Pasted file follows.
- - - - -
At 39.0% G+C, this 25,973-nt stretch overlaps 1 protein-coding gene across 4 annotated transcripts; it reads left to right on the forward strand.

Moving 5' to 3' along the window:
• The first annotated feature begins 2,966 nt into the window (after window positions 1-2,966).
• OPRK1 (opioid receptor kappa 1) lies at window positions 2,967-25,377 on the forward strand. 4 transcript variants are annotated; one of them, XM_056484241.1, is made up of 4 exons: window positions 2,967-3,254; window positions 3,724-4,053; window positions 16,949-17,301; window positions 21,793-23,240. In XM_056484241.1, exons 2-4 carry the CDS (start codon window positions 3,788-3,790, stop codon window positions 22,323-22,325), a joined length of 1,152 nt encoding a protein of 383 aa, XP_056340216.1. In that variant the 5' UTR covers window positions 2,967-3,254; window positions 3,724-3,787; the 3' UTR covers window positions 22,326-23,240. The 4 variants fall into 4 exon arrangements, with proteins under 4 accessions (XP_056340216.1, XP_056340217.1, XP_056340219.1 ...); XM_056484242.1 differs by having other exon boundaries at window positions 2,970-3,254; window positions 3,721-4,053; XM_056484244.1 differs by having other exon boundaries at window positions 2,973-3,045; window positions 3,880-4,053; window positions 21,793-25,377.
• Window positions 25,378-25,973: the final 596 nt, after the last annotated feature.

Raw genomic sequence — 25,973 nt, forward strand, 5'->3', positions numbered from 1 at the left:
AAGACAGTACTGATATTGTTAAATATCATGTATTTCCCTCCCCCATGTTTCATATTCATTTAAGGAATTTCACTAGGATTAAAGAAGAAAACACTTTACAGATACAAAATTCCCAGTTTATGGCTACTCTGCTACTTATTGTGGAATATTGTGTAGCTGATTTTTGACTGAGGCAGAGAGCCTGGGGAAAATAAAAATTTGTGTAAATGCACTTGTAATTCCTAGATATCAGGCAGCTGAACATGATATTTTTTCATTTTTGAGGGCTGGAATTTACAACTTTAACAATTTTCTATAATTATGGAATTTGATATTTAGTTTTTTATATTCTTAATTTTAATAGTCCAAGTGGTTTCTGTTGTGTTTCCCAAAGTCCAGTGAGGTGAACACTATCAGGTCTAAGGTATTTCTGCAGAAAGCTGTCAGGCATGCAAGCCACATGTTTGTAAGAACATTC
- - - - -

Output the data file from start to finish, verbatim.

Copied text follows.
At 39.0% G+C, this 25,973-nt stretch overlaps 1 protein-coding gene across 4 annotated transcripts; it reads left to right on the forward strand.

Moving 5' to 3' along the window:
• The first annotated feature begins 2,966 nt into the window (after window positions 1-2,966).
• OPRK1 (opioid receptor kappa 1) lies at window positions 2,967-25,377 on the forward strand. 4 transcript variants are annotated; one of them, XM_056484241.1, is made up of 4 exons: window positions 2,967-3,254; window positions 3,724-4,053; window positions 16,949-17,301; window positions 21,793-23,240. In XM_056484241.1, exons 2-4 carry the CDS (start codon window positions 3,788-3,790, stop codon window positions 22,323-22,325), a joined length of 1,152 nt encoding a protein of 383 aa, XP_056340216.1. In that variant the 5' UTR covers window positions 2,967-3,254; window positions 3,724-3,787; the 3' UTR covers window positions 22,326-23,240. The 4 variants fall into 4 exon arrangements, with proteins under 4 accessions (XP_056340216.1, XP_056340217.1, XP_056340219.1 ...); XM_056484242.1 differs by having other exon boundaries at window positions 2,970-3,254; window positions 3,721-4,053; XM_056484244.1 differs by having other exon boundaries at window positions 2,973-3,045; window positions 3,880-4,053; window positions 21,793-25,377.
• Window positions 25,378-25,973: the final 596 nt, after the last annotated feature.

Raw genomic sequence — 25,973 nt, forward strand, 5'->3', positions numbered from 1 at the left:
AAGACAGTACTGATATTGTTAAATATCATGTATTTCCCTCCCCCATGTTTCATATTCATTTAAGGAATTTCACTAGGATTAAAGAAGAAAACACTTTACAGATACAAAATTCCCAGTTTATGGCTACTCTGCTACTTATTGTGGAATATTGTGTAGCTGATTTTTGACTGAGGCAGAGAGCCTGGGGAAAATAAAAATTTGTGTAAATGCACTTGTAATTCCTAGATATCAGGCAGCTGAACATGATATTTTTTCATTTTTGAGGGCTGGAATTTACAACTTTAACAATTTTCTATAATTATGGAATTTGATATTTAGTTTTTTATATTCTTAATTTTAATAGTCCAAGTGGTTTCTGTTGTGTTTCCCAAAGTCCAGTGAGGTGAACACTATCAGGTCTAAGGTATTTCTGCAGAAAGCTGTCAGGCATGCAAGCCACATGTTTGTAAGAACATTC